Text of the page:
In one segment, Fox anchor John Roberts cast doubt on the estimated number of people killed and injured, saying that the number was given by “the Gaza health ministry, which is Hamas.” 

    The only person Fox News interviewed about the incident was Tal Heinrich, spokesperson for Israeli Prime Minister Benjamin Netanyahu, who claimed that “like every other tragedy throughout this war, it should be blamed on Hamas.” 

    Without pushback from Fox guest anchor Mike Emanuel, Heinrich also claimed that images from the incident were Hamas propaganda meant to foment international opposition to Israel and its war on Gaza. 

    “They [Hamas] hope that by producing these types of images and civilian suffering Israel will succumb to international pressure and take the fire for their own vile actions,” Heinrich said. “And by doing so they hope we will stop crushing them on the ground."

  • CNN and MSNBC covered the “flour massacre” for a combined 4.5 hours

  • Both CNN and MSNBC covered the event far more than Fox. The former clocked in at 2 hours and 39 minutes of coverage, while the latter devoted 1 hour and 57 minutes to it. 

    Both networks aired thorough segments about the incident and the ongoing humanitarian crisis. 

    As a guest on CNN NewsNight with Abby Phillip, Zeteo founder and former MSNBC host Mehdi Hasan debunked the narrative that the deaths were mostly caused by a “stampede” by pointing out that most of the wounds were from gunshots.

    On MSNBC’s Ayman, U.N. special rapporteur Michael Fakhri said incidents like this one show that Israel is denying the human right of “good food” to Palestinians in Gaza and argued that Israel “has a responsibility under international law to ensure that it provides humanitarian relief or that it enables relief reaching people in Palestine.”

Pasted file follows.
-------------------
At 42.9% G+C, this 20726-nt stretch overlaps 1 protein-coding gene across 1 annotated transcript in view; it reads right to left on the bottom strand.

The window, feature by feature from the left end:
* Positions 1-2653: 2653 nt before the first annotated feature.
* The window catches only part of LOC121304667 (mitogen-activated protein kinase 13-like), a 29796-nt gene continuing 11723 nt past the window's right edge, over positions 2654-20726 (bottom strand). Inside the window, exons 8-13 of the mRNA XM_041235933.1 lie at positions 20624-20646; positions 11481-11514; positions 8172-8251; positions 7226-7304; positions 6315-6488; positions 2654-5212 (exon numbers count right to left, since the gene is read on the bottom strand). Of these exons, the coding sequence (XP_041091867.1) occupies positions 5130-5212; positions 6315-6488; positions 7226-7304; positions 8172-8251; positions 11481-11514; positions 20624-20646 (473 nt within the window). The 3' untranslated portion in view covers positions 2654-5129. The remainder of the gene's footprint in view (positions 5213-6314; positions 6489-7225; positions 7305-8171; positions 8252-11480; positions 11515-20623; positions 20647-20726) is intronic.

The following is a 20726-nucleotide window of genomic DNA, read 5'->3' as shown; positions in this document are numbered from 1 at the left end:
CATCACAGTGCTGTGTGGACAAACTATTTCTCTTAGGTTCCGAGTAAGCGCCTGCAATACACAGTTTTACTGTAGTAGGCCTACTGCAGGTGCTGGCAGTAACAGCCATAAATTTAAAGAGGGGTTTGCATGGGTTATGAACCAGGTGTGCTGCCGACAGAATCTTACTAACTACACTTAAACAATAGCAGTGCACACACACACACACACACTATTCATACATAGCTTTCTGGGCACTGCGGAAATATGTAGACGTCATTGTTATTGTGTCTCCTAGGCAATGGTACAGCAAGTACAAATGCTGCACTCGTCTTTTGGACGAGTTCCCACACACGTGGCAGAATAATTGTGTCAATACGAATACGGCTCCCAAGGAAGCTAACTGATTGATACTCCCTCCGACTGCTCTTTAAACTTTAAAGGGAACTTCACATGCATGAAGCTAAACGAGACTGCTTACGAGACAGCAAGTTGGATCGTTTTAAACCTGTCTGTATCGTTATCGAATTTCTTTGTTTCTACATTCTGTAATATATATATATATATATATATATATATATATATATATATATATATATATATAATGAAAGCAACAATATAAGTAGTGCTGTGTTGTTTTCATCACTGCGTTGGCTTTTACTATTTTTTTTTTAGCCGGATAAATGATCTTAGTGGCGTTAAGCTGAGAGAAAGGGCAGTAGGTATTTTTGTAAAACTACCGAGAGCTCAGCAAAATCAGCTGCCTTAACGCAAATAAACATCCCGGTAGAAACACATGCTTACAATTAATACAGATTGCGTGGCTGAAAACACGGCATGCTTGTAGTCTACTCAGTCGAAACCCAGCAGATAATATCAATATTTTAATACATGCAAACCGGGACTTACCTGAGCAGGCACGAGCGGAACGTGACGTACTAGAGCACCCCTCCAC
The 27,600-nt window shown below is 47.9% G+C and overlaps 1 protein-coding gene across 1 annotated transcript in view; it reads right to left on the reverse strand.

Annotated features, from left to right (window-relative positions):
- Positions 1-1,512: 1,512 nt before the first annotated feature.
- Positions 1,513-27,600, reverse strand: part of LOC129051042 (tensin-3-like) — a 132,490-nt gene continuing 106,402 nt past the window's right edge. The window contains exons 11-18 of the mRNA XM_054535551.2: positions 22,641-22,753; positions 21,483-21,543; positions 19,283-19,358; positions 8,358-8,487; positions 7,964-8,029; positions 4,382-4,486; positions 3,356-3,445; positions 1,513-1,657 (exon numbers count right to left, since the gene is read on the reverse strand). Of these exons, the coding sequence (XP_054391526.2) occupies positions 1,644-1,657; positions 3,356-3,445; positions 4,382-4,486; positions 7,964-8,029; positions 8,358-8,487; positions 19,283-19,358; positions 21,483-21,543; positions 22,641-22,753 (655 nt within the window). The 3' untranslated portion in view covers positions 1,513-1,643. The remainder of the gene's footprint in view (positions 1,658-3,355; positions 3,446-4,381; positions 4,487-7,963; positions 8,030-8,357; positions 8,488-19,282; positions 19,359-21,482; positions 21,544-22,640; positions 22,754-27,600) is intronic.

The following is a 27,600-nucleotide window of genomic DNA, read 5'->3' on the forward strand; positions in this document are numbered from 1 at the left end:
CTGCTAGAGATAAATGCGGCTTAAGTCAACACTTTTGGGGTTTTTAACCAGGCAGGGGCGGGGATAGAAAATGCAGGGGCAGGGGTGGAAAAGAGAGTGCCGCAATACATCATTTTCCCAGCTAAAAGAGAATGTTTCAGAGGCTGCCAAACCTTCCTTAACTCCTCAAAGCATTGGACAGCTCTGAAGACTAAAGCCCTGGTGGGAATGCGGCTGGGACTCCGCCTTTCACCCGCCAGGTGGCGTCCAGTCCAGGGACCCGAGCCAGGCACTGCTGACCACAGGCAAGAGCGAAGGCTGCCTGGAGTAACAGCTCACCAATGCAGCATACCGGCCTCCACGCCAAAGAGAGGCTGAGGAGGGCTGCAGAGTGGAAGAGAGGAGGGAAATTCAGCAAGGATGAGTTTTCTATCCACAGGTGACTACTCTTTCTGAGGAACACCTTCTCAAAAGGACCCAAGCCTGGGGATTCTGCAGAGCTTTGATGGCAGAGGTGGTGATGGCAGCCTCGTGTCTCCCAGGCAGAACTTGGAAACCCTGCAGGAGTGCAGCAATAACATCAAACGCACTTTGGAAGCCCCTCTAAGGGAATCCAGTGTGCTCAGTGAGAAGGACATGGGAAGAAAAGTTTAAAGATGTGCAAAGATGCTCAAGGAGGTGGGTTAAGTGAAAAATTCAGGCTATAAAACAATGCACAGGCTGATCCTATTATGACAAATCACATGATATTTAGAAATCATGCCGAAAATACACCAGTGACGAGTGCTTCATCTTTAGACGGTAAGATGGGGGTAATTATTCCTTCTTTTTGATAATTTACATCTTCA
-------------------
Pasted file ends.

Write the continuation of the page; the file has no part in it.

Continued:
The UN Human Rights office has also made this case, claiming, “Israel is not complying with these obligations.”

  • Methodology

  • Media Matters searched transcripts in the SnapStream video database for all original programming on CNN, Fox News Channel, and MSNBC for either of the terms “Israel” or “IDF” or any variation of either of the terms “Palestine” or “Gaza” within close proximity of any of the terms “massacre,” “death,” “die,” “shot,” “shoot,” “bomb,” “stampede,” “gunshot,” “wound,” or “fire” or any variation of any of the term “kill,” “injure,” or “murder” also all within close proximity of any of the terms “food,” “aid,” “line,” or “truck” or any variation of the term “hunger” from February 29, 2024, when Israeli Defense Forces fired on Palestinians in line for food aid, though March 3, 2024.

    We timed segments, which we defined as instances when the incident of Israeli forces firing on Palestinians in line for food aid was the stated topic of discussion conversation or when we found significant discussion of the incident. We defined significant discussion as instances when two or more speakers in a multitopic segment discussed the incident with one another.

    We also timed mentions, which we defined as instances when a single speaker in a segment on another topic mentioned the incident without another speaker engaging with the comment, and teasers, which we defined as instances when the anchor or host promoted a segment about the incident scheduled to air later in the broadcast.

    We rounded all times to the nearest minute